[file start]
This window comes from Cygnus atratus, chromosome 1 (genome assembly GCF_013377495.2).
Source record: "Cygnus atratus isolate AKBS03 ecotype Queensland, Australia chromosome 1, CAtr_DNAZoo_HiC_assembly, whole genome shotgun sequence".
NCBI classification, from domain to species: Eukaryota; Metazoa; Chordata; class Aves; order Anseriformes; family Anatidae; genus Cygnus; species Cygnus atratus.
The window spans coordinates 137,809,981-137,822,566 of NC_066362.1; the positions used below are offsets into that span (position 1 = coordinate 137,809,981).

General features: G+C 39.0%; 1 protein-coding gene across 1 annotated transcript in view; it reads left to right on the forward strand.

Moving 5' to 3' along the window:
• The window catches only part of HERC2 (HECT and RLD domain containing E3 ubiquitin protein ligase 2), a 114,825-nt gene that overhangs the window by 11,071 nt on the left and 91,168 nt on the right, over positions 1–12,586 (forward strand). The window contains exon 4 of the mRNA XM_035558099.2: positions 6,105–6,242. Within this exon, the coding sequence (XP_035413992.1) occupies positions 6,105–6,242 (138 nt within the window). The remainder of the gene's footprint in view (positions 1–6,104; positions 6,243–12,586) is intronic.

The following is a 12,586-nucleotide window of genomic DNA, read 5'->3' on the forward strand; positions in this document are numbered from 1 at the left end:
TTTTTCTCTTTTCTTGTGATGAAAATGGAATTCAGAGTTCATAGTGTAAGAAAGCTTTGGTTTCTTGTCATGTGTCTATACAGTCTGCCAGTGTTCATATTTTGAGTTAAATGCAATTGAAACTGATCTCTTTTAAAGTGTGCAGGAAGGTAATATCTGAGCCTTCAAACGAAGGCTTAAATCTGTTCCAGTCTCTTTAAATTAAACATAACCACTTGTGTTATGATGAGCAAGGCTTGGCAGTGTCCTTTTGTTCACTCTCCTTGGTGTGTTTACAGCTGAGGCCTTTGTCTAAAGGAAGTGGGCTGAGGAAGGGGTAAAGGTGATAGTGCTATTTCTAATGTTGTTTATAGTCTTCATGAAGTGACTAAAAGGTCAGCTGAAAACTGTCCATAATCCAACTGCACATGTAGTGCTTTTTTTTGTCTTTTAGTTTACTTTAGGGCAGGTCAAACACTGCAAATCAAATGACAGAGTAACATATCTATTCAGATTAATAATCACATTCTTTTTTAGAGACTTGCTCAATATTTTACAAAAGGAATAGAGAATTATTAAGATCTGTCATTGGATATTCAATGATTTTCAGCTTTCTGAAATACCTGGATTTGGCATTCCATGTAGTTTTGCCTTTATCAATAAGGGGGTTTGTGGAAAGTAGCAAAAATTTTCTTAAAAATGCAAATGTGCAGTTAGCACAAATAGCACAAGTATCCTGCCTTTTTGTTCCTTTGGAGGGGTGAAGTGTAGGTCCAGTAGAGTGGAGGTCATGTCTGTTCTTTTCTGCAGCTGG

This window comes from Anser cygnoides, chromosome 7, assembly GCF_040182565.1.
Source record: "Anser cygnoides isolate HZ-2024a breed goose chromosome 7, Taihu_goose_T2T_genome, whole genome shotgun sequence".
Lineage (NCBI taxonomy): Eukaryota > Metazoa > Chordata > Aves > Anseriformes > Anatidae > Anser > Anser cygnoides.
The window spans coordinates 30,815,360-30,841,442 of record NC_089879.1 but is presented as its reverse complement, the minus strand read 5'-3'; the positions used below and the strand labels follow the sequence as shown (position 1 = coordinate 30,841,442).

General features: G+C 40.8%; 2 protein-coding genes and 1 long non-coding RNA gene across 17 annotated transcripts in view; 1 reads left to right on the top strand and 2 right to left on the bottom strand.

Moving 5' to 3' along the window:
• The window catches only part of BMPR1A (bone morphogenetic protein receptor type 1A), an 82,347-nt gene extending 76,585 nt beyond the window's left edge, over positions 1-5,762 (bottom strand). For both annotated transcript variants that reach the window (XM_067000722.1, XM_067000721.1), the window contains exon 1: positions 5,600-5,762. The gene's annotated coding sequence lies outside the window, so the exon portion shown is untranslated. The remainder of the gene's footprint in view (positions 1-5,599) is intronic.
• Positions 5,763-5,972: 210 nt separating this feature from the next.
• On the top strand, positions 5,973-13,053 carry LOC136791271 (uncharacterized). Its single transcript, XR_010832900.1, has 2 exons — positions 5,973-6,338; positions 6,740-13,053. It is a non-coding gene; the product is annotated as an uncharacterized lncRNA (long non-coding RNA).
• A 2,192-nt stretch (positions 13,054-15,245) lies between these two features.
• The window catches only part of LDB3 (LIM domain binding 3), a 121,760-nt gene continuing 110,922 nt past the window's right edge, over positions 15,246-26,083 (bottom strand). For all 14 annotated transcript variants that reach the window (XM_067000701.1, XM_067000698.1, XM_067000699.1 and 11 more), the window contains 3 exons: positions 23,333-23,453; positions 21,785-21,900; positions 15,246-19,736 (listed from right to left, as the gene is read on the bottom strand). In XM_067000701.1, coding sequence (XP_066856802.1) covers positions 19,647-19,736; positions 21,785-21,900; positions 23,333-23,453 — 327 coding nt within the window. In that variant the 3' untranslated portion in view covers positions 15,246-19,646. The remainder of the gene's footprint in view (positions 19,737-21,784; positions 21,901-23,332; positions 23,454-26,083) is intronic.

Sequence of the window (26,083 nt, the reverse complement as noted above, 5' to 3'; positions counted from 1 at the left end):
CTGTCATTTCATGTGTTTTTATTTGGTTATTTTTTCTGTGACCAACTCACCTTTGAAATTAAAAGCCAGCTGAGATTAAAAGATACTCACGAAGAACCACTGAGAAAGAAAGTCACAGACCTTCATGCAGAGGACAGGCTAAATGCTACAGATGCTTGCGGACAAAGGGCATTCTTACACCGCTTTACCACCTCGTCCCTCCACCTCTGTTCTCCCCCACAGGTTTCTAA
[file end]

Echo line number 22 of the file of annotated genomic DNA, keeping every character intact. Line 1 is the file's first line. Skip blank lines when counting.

CTGTCATTTCATGTGTTTTTATTTGGTTATTTTTTCTGTGACCAACTCACCTTTGAAATTAAAAGCCAGCTGAGATTAAAAGATACTCACGAAGAACCACTGAGAAAGAAAGTCACAGACCTTCATGCAGAGGACAGGCTAAATGCTACAGATGCTTGCGGACAAAGGGCATTCTTACACCGCTTTACCACCTCGTCCCTCCACCTCTGTTCTCCCCCACAGGTTTCTAA